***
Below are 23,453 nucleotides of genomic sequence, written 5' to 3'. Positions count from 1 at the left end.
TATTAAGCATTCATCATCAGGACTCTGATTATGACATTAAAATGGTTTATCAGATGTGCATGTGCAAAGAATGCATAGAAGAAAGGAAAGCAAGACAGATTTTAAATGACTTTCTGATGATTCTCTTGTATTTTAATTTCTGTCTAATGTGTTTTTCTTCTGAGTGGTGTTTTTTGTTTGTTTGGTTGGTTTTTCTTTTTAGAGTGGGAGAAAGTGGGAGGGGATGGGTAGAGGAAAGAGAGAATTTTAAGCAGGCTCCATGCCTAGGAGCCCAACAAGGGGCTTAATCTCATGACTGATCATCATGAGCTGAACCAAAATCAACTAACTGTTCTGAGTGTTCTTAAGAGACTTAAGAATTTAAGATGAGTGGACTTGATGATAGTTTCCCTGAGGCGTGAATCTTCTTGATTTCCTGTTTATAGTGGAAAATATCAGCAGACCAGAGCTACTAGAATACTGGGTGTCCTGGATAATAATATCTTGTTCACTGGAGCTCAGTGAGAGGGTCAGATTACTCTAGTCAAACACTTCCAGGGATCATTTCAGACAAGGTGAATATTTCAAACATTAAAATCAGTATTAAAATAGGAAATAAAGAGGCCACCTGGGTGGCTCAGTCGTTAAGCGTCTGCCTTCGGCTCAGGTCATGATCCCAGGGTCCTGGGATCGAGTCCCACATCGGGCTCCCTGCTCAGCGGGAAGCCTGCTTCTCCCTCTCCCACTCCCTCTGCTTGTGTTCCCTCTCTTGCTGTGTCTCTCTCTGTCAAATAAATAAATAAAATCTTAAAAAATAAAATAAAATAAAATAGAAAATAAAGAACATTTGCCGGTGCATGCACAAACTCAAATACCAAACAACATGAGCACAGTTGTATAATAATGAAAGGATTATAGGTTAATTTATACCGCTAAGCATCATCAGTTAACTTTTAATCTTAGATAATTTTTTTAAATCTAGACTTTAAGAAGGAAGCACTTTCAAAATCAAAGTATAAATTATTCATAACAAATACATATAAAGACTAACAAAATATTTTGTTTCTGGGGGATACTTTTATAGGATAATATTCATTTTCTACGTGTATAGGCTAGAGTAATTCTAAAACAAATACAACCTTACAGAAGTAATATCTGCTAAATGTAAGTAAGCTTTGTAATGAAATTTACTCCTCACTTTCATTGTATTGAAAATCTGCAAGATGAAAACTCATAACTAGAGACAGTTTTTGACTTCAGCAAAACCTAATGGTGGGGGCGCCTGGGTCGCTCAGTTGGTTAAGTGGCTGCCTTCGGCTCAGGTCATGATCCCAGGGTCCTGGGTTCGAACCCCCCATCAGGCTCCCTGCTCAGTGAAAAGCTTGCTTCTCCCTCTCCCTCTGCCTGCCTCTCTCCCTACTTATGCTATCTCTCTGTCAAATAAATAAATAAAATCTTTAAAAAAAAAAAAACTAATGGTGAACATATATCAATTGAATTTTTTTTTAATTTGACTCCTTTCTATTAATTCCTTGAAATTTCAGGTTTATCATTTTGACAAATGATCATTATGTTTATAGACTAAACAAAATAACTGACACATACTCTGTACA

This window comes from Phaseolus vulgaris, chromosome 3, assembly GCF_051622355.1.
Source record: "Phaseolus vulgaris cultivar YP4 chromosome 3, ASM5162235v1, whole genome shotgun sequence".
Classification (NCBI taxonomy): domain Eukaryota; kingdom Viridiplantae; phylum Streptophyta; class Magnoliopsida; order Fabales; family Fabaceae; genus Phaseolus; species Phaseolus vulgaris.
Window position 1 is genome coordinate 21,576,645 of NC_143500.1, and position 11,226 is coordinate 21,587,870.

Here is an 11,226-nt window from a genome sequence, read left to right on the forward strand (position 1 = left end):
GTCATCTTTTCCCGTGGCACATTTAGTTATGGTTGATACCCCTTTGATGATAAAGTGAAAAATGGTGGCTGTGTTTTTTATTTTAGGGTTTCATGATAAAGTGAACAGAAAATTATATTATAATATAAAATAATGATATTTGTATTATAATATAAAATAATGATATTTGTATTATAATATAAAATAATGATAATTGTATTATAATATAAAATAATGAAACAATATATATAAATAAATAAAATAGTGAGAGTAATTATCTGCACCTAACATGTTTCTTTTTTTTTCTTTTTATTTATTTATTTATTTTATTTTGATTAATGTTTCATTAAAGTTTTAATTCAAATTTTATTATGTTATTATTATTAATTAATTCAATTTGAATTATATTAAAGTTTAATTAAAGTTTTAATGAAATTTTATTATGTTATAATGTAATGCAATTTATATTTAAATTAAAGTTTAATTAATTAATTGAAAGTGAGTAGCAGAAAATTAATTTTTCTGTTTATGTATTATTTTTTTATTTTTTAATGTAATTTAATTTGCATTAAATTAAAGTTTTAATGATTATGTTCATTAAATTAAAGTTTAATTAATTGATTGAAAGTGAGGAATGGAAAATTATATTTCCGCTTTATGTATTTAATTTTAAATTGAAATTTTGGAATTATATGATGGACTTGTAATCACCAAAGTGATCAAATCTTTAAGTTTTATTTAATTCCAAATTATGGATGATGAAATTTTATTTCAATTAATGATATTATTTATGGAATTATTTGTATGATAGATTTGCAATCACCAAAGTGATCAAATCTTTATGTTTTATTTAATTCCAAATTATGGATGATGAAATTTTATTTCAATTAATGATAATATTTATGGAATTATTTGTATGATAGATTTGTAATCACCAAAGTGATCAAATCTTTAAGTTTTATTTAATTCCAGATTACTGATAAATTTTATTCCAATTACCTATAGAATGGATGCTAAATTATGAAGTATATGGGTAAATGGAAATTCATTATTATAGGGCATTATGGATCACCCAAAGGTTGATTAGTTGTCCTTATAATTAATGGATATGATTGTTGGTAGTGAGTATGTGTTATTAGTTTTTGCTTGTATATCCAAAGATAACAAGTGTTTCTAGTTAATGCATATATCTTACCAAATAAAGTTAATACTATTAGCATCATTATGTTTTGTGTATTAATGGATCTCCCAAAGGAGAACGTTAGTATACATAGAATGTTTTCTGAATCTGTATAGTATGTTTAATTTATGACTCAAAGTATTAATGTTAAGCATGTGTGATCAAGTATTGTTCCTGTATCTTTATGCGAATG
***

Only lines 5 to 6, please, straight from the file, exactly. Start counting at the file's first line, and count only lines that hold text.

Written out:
Classification (NCBI taxonomy): domain Eukaryota; kingdom Viridiplantae; phylum Streptophyta; class Magnoliopsida; order Fabales; family Fabaceae; genus Phaseolus; species Phaseolus vulgaris.
Window position 1 is genome coordinate 21,576,645 of NC_143500.1, and position 11,226 is coordinate 21,587,870.